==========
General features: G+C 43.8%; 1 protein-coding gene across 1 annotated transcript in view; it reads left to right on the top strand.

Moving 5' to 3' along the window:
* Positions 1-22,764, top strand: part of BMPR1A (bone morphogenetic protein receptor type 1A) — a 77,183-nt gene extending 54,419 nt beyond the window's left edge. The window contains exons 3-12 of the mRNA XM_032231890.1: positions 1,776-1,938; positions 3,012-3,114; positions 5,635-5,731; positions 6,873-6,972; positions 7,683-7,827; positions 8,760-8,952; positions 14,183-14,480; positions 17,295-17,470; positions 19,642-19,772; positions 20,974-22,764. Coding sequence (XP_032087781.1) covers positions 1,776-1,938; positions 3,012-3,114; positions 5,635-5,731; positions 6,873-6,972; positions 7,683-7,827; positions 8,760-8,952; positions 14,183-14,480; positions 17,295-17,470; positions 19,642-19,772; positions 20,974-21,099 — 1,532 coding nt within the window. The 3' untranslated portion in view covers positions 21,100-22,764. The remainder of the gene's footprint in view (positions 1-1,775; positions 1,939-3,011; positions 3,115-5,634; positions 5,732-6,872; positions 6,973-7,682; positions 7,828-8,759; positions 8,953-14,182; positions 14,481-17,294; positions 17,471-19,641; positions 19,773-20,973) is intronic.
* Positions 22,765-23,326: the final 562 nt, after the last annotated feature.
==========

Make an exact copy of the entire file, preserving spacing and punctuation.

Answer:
General features: G+C 43.8%; 1 protein-coding gene across 1 annotated transcript in view; it reads left to right on the top strand.

Moving 5' to 3' along the window:
* Positions 1-22,764, top strand: part of BMPR1A (bone morphogenetic protein receptor type 1A) — a 77,183-nt gene extending 54,419 nt beyond the window's left edge. The window contains exons 3-12 of the mRNA XM_032231890.1: positions 1,776-1,938; positions 3,012-3,114; positions 5,635-5,731; positions 6,873-6,972; positions 7,683-7,827; positions 8,760-8,952; positions 14,183-14,480; positions 17,295-17,470; positions 19,642-19,772; positions 20,974-22,764. Coding sequence (XP_032087781.1) covers positions 1,776-1,938; positions 3,012-3,114; positions 5,635-5,731; positions 6,873-6,972; positions 7,683-7,827; positions 8,760-8,952; positions 14,183-14,480; positions 17,295-17,470; positions 19,642-19,772; positions 20,974-21,099 — 1,532 coding nt within the window. The 3' untranslated portion in view covers positions 21,100-22,764. The remainder of the gene's footprint in view (positions 1-1,775; positions 1,939-3,011; positions 3,115-5,634; positions 5,732-6,872; positions 6,973-7,682; positions 7,828-8,759; positions 8,953-14,182; positions 14,481-17,294; positions 17,471-19,641; positions 19,773-20,973) is intronic.
* Positions 22,765-23,326: the final 562 nt, after the last annotated feature.